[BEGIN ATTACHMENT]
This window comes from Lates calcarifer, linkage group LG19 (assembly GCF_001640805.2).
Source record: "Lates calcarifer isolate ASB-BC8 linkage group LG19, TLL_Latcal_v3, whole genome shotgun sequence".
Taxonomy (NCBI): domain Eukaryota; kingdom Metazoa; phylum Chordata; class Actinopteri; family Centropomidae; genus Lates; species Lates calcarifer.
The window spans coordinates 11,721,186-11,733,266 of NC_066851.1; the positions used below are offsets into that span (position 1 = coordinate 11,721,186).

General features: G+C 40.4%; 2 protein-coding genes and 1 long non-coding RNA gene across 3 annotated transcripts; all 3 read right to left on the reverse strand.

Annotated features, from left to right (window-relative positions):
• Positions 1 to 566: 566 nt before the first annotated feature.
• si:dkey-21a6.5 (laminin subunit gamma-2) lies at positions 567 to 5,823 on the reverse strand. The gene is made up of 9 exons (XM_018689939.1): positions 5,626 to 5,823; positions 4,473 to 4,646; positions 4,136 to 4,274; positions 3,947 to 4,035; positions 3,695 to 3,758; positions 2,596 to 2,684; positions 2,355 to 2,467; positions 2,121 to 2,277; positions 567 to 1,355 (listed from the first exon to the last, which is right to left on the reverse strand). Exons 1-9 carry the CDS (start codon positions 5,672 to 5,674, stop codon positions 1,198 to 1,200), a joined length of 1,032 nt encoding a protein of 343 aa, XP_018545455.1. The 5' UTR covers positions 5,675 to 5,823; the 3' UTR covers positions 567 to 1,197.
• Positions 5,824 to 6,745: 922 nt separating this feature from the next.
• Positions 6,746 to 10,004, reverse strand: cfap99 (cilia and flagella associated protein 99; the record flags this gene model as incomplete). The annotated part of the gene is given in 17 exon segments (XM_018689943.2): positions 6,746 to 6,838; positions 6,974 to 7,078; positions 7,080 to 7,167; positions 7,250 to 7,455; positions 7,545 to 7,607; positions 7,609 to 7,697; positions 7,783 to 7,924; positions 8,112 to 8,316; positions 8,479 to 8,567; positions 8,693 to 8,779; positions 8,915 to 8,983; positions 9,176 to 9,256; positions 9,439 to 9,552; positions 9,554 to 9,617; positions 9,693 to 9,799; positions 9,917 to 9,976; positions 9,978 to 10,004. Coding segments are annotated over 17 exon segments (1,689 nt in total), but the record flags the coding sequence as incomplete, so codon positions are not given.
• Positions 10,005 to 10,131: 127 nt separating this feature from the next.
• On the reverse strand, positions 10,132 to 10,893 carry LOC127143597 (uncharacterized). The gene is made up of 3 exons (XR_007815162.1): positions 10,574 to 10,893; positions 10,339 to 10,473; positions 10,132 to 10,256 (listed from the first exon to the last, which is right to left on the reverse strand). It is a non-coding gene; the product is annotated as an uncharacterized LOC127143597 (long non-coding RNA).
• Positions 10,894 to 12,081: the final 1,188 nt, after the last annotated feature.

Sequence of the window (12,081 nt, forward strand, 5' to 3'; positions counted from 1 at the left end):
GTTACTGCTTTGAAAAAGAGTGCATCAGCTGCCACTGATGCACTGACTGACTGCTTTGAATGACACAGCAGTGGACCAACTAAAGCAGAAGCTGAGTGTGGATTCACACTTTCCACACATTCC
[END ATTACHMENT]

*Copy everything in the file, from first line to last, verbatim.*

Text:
This window comes from Lates calcarifer, linkage group LG19 (assembly GCF_001640805.2).
Source record: "Lates calcarifer isolate ASB-BC8 linkage group LG19, TLL_Latcal_v3, whole genome shotgun sequence".
Taxonomy (NCBI): domain Eukaryota; kingdom Metazoa; phylum Chordata; class Actinopteri; family Centropomidae; genus Lates; species Lates calcarifer.
The window spans coordinates 11,721,186-11,733,266 of NC_066851.1; the positions used below are offsets into that span (position 1 = coordinate 11,721,186).

General features: G+C 40.4%; 2 protein-coding genes and 1 long non-coding RNA gene across 3 annotated transcripts; all 3 read right to left on the reverse strand.

Annotated features, from left to right (window-relative positions):
• Positions 1 to 566: 566 nt before the first annotated feature.
• si:dkey-21a6.5 (laminin subunit gamma-2) lies at positions 567 to 5,823 on the reverse strand. The gene is made up of 9 exons (XM_018689939.1): positions 5,626 to 5,823; positions 4,473 to 4,646; positions 4,136 to 4,274; positions 3,947 to 4,035; positions 3,695 to 3,758; positions 2,596 to 2,684; positions 2,355 to 2,467; positions 2,121 to 2,277; positions 567 to 1,355 (listed from the first exon to the last, which is right to left on the reverse strand). Exons 1-9 carry the CDS (start codon positions 5,672 to 5,674, stop codon positions 1,198 to 1,200), a joined length of 1,032 nt encoding a protein of 343 aa, XP_018545455.1. The 5' UTR covers positions 5,675 to 5,823; the 3' UTR covers positions 567 to 1,197.
• Positions 5,824 to 6,745: 922 nt separating this feature from the next.
• Positions 6,746 to 10,004, reverse strand: cfap99 (cilia and flagella associated protein 99; the record flags this gene model as incomplete). The annotated part of the gene is given in 17 exon segments (XM_018689943.2): positions 6,746 to 6,838; positions 6,974 to 7,078; positions 7,080 to 7,167; positions 7,250 to 7,455; positions 7,545 to 7,607; positions 7,609 to 7,697; positions 7,783 to 7,924; positions 8,112 to 8,316; positions 8,479 to 8,567; positions 8,693 to 8,779; positions 8,915 to 8,983; positions 9,176 to 9,256; positions 9,439 to 9,552; positions 9,554 to 9,617; positions 9,693 to 9,799; positions 9,917 to 9,976; positions 9,978 to 10,004. Coding segments are annotated over 17 exon segments (1,689 nt in total), but the record flags the coding sequence as incomplete, so codon positions are not given.
• Positions 10,005 to 10,131: 127 nt separating this feature from the next.
• On the reverse strand, positions 10,132 to 10,893 carry LOC127143597 (uncharacterized). The gene is made up of 3 exons (XR_007815162.1): positions 10,574 to 10,893; positions 10,339 to 10,473; positions 10,132 to 10,256 (listed from the first exon to the last, which is right to left on the reverse strand). It is a non-coding gene; the product is annotated as an uncharacterized LOC127143597 (long non-coding RNA).
• Positions 10,894 to 12,081: the final 1,188 nt, after the last annotated feature.

Sequence of the window (12,081 nt, forward strand, 5' to 3'; positions counted from 1 at the left end):
GTTACTGCTTTGAAAAAGAGTGCATCAGCTGCCACTGATGCACTGACTGACTGCTTTGAATGACACAGCAGTGGACCAACTAAAGCAGAAGCTGAGTGTGGATTCACACTTTCCACACATTCC